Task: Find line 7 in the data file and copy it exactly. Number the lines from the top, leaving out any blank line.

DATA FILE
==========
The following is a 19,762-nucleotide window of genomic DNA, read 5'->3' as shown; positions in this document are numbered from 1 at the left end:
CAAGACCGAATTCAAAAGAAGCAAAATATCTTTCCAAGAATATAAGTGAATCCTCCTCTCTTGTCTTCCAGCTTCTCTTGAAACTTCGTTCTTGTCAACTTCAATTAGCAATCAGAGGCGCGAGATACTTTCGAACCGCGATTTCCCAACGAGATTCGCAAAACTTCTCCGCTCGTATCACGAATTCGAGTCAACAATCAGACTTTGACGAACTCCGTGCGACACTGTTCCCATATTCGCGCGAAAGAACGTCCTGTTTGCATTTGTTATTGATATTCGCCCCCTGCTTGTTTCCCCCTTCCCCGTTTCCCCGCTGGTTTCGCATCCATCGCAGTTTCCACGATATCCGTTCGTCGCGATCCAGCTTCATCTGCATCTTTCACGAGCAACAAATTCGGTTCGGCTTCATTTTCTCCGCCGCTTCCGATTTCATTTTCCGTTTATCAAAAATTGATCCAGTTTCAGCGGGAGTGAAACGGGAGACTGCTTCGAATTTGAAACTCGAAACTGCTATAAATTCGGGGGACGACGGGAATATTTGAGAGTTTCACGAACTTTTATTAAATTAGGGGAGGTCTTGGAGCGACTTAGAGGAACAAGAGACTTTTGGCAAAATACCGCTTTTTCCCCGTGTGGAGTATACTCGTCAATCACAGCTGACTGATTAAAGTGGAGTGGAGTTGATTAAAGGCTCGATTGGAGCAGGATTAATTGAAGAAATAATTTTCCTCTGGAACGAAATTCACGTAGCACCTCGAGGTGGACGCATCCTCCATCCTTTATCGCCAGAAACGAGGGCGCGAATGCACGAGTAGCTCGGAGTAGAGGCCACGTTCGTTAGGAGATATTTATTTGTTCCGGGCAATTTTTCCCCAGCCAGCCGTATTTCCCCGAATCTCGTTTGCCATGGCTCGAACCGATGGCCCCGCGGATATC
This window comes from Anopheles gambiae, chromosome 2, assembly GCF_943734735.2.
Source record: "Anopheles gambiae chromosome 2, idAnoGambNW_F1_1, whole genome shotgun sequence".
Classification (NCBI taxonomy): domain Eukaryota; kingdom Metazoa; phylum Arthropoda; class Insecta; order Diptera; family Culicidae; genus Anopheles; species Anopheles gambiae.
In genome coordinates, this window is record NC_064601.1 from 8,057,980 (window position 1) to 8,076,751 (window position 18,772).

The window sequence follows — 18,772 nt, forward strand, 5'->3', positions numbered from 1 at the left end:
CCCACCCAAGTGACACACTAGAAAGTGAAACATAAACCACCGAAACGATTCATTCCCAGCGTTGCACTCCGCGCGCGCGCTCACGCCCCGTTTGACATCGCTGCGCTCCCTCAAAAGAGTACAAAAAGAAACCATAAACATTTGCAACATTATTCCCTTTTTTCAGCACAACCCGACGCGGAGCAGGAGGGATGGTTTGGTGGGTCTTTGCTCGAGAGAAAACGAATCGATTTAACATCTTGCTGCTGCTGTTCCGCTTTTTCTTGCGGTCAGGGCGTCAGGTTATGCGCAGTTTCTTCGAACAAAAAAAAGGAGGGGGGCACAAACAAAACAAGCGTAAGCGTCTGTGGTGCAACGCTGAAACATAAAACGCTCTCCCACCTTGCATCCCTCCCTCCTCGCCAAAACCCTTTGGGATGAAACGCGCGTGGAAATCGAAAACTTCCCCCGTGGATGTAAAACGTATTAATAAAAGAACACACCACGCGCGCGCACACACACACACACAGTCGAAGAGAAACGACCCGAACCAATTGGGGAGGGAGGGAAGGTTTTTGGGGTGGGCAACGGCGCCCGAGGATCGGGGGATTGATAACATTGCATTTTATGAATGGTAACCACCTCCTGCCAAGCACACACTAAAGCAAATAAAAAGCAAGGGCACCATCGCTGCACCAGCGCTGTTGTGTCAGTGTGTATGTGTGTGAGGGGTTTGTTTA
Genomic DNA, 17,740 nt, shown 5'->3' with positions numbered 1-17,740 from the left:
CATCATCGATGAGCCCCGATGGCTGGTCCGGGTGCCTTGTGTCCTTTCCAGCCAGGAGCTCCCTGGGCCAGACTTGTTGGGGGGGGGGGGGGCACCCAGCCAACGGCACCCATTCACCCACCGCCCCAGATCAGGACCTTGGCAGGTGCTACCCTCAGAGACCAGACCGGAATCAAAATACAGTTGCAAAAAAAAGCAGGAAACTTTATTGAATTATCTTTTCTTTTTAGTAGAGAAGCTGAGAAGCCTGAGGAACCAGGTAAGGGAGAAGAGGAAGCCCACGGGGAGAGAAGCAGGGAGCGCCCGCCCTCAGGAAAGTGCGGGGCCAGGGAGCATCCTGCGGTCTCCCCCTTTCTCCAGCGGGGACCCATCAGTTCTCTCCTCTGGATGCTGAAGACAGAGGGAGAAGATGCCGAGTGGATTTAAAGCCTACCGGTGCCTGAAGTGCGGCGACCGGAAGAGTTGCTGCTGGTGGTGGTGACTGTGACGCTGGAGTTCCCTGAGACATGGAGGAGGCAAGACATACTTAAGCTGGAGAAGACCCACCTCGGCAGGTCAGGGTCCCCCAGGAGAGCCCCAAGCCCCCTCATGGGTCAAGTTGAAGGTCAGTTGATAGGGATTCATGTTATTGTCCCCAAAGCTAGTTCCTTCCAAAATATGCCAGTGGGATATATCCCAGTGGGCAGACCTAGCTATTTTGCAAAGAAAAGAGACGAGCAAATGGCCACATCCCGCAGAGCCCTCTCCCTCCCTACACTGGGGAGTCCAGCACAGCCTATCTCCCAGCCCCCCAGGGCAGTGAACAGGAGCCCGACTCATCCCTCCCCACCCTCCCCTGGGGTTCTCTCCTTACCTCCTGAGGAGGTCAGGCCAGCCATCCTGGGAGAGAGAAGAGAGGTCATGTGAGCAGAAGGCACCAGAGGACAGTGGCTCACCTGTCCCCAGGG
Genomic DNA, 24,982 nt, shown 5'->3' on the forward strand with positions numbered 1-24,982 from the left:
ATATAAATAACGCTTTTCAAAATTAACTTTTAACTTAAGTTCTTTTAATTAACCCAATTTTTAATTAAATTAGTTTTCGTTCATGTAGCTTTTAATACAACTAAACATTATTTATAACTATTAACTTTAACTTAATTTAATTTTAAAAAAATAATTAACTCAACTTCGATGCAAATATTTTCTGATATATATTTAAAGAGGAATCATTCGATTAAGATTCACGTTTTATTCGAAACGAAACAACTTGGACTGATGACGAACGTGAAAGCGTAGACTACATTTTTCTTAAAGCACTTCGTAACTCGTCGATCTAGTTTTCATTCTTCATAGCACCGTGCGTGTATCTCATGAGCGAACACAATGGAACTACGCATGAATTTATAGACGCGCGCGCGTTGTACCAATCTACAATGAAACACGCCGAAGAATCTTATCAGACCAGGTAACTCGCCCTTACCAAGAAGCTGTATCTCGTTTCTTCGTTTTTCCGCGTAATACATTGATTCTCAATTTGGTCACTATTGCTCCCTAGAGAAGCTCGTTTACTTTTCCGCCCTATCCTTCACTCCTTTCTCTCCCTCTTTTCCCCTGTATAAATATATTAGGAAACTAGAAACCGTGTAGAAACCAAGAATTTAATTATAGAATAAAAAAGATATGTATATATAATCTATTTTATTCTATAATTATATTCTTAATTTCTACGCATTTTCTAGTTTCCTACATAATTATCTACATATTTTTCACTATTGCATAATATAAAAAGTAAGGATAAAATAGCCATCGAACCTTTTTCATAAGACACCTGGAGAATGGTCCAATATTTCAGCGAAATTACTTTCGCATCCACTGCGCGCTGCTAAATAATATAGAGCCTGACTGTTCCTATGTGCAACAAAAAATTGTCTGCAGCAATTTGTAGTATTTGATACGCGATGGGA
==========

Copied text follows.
The window sequence follows — 18,772 nt, forward strand, 5'->3', positions numbered from 1 at the left end: